Because of the shrinking population of the noble caste, the nobility have outlawed contraception for their own people, though contraceptives are readily available to other castes (and encouraged for the undercaste). They have also made it illegal for their servants, who have no restrictions on their own use, to buy contraceptives on behalf of their masters and mistresses. Oral contraceptives are available for use by both men and women, but the one that is used in the plot is the male version.

3. Marriage/Homosexuality
The nobility requires all of its people to enter into marriage with a member of the opposite sex, for the same reasons mentioned above, namely that the caste is shrinking and desperately needs children. Newly married couples come under intense pressure until they produce at least two children. These rules apply regardless of the sexuality of the people involved. So among the nobles, homosexual relationships are supposed to be kept quiet, and exposure can lead to a pretty serious loss of reputation (potential loss of employment or other opportunities). This is not the case in the larger population. However, if I were simply to say that both what we call traditional marriage and what we call gay marriage were okay, it would be completely non-Varin. What I did in response to this was re-vamp the concept of marriage in terms of Varin's major religion, a polytheistic family model somewhat along the lines of the ancient Greek gods, in which people invoke different gods on different topics (each god or goddess is a patron of a particular type of activity). Heterosexual marriage is modeled on the relationship of the Youth Sirin with the Maiden Eyn, and the expectation is for the man to be romantic and faithful and establish the home (Sirin was originally a planet), while the woman is so inspired by his love that even though she may wander far afield, she remains faithful and always returns home (Eyn was originally a comet in a somewhat different orbit). Homosexual unions, by contrast, are modeled on the relationship between the Twin brothers Bes and Trigis (a planet/moon pair of roughly equal size) who never abandon each other, and who support one another in spite of difficulty with their other siblings, physical hardship etc. So if two men or two women want to be together in Varin, they enter into a brotherly or sisterly partnership, which works on the basis of entirely different assumptions.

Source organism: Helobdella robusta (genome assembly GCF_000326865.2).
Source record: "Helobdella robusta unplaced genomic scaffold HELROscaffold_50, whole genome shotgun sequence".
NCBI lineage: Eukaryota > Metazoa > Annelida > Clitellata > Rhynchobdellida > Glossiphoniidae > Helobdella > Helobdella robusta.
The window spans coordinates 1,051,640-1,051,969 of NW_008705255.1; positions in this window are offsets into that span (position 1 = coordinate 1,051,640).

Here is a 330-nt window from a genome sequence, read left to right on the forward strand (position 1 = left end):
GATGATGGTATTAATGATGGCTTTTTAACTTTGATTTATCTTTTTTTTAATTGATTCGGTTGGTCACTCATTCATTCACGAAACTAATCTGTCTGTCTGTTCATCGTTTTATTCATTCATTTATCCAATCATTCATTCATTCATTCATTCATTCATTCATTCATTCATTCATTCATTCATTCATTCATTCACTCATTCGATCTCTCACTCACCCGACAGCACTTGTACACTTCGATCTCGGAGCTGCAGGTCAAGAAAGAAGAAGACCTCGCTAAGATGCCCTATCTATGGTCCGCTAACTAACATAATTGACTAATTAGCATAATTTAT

I have read some books (and perhaps you have too) where I was reading along and suddenly an issue stood out as not belonging in the world I was reading about. Maybe it was that the phrasing of the issue was too similar to what I'd heard in our own world. Or maybe it was the subtler problem that even though the words used were different, I couldn't see that a person from such a different background would accept our own concepts so easily. This has (as you can see) led me to do a lot of restructuring of my world's underpinnings, and so far I think it has been pretty effective. I hope my readers agree.

In any case, it's something to think about.


  1. Beautifully explained and illustrated. I learned a lot. Thank you. I am still in awe at the process of world building.

  2. Sharon, thanks so much! I appreciate the comment.

  3. Are points two and three inspired by current events?

    But I do find how homosexuality is treated intriguing? Unions as bonds of siblinghood? Hmm...how does adoption factor into all of this, if it exists in this society?

  4. C0, as I believe I mentioned, they bear no relation to current events. I started planning this book four or five years ago. I realize that siblinghood is not the standard approach, but that's why I like it. I designed it as a variant of the sibling-marriages that one sees among the Greek gods (among the male-female couples in the Greek instance). Sirin and Eyn actually don't follow this pattern because Eyn is not a member of the family that includes Sirin, Bes, Trigis, their brother Plis, and their sisters Heile and Mai. Adoption isn't something I've dealt with in the stories to this point, but I'm sure it occurs; since both types of union are called "partnerships" I would assume adoption is not only possible but unremarkable for both.